Finally, defendants moved to strike the class allegations because individual issues predominate. The court agreed that, given the nature of the claims and individual factual inquiries required, the individualized issues are predominant and the suit cannot proceed as a class action. As a result of that ruling, only one of the plaintiffs—Marisela Herrera—may proceed with the action. The remaining plaintiffs were dismissed without prejudiced to file separate, individual actions.

Click on the link to view the court order in Marisela Herrera et al., v. JFK Medical Center Limited Partnership, et al., Case No. 8:14-cv-2327-T-30TBM in U.S. District Court for the Middle District of Florida.

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Filed under Case Law, Fla. Stat. 627.736 (2012)

Hialeah Police Crack Down on Drivers with Fake Insurance Cards

On February 12, 2015, authorities in Hialeah, Hialeah Gardens, and Medley clamped down on drivers carrying fake insurance cards, according to a news report on CBS Miami.

Officers stopped randomly-selected cars and asked drivers for their license, registration, and proof of insurance. Police then contacted the insurance companies to verify coverage. If the card turned out to be fraudulent, the driver was arrested.

Two drivers were arrested for carrying fake insurance cards, while 27 other arrests were made for various traffic violations.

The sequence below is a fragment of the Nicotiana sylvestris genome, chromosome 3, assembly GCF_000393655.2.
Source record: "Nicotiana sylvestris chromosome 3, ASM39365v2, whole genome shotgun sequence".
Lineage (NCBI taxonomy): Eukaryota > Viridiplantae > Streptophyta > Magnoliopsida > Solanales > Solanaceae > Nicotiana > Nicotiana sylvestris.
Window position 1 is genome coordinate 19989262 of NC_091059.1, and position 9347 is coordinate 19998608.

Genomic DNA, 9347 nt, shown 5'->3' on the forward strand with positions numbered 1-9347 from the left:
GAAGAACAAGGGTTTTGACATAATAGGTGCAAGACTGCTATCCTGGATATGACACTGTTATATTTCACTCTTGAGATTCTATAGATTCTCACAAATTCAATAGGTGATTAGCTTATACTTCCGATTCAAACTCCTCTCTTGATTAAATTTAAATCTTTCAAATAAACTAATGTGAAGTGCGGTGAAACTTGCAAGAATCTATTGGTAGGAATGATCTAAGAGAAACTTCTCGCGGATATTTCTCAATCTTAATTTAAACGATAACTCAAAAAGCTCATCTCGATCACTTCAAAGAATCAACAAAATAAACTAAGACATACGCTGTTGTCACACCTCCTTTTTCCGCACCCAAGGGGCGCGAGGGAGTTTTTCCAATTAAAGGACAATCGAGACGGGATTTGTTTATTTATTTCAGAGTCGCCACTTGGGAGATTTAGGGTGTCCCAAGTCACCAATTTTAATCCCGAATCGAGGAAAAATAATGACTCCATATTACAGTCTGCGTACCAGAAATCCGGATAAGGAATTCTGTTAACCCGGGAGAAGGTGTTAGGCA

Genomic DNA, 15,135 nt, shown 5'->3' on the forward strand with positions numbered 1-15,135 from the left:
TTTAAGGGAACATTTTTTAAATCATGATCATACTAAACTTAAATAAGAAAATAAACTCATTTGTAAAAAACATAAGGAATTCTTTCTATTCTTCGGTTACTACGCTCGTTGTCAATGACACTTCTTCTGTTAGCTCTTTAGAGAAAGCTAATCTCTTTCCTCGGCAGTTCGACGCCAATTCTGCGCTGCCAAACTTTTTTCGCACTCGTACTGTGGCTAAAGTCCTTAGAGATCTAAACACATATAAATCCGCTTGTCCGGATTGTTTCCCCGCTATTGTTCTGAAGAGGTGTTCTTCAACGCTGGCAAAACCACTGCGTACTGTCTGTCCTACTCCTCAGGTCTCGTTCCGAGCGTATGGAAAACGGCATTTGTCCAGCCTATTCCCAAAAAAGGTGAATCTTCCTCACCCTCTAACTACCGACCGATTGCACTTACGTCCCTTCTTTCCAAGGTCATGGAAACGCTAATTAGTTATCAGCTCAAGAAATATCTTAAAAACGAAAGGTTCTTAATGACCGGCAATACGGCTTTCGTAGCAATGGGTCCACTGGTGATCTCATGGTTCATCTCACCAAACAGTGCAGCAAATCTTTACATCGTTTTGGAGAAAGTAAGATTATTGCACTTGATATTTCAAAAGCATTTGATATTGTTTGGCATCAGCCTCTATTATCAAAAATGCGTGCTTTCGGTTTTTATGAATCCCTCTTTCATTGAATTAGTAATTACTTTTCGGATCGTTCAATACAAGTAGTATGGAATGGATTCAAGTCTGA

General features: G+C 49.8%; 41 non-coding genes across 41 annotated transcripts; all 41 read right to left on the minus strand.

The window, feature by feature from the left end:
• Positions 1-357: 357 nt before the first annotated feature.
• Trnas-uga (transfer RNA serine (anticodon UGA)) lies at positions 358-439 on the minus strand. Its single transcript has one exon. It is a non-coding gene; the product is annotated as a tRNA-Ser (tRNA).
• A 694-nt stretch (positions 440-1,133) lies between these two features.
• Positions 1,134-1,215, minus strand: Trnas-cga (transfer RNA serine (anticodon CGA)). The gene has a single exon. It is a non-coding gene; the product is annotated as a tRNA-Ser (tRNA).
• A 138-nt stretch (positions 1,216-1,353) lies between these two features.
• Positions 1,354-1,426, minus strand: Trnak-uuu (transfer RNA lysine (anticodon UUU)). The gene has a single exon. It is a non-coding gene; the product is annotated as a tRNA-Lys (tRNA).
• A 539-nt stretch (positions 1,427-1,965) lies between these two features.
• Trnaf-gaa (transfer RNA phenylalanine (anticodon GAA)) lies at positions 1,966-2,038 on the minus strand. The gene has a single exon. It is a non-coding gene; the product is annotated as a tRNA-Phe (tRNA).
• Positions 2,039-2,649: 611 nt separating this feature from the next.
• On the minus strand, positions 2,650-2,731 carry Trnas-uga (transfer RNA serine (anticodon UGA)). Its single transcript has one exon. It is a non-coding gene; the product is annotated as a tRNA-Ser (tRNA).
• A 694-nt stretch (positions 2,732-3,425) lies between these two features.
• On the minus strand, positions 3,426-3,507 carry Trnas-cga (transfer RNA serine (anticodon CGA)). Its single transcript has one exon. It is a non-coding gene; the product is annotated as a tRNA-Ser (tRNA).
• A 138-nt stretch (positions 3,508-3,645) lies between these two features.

According to the National Insurance Crime Bureau, the use of fake insurance cards has become a national epidemic.  “If you have a printer and you have a computer, you can download a fake insurance card and it looks real,” said Hialeah Police spokesman Carl Zogby.

The use of fake or fraudulent insurance cards affects legal Florida drivers when an uninsured driver is involved in a motor vehicle accident, according to the report. The costs incurred in these accidents are eventually passed on to legal drivers in the form of higher insurance rates.

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Filed under Fla. Stat. 627.736 (2012), Insurance Fraud

Drugged Drivers Increase as Drunk Driving Drops

Although the nationwide effort to raise awareness about the dangers of drunk driving have been fruitful, two recent studies show that there is a troubling escalation in the use of marijuana and prescription drugs behind the wheel that could jeopardize the progress to make roads safer. The ground-breaking studies were recently released by the National Highway Traffic Safety Administration (NHTSA).

The first study, which is the latest version of NHTSA’s Roadside Survey of Alcohol and Drug Use by Drivers, found that the number of drivers with alcohol in their system has declined by nearly one-third since 2007 and by more than three-quarters since 1973. However, figures also revealed that the number of drivers using marijuana or other illegal drugs jumped to almost one in four drivers who test positive for at least one drug that could affect road safety. According to the data, the number of weekend nighttime drivers with evidence of drugs in their system climbed from 16.3 percent in 2007 to 20 percent in 2014, while the number of drivers with marijuana in their system grew by nearly 50 percent.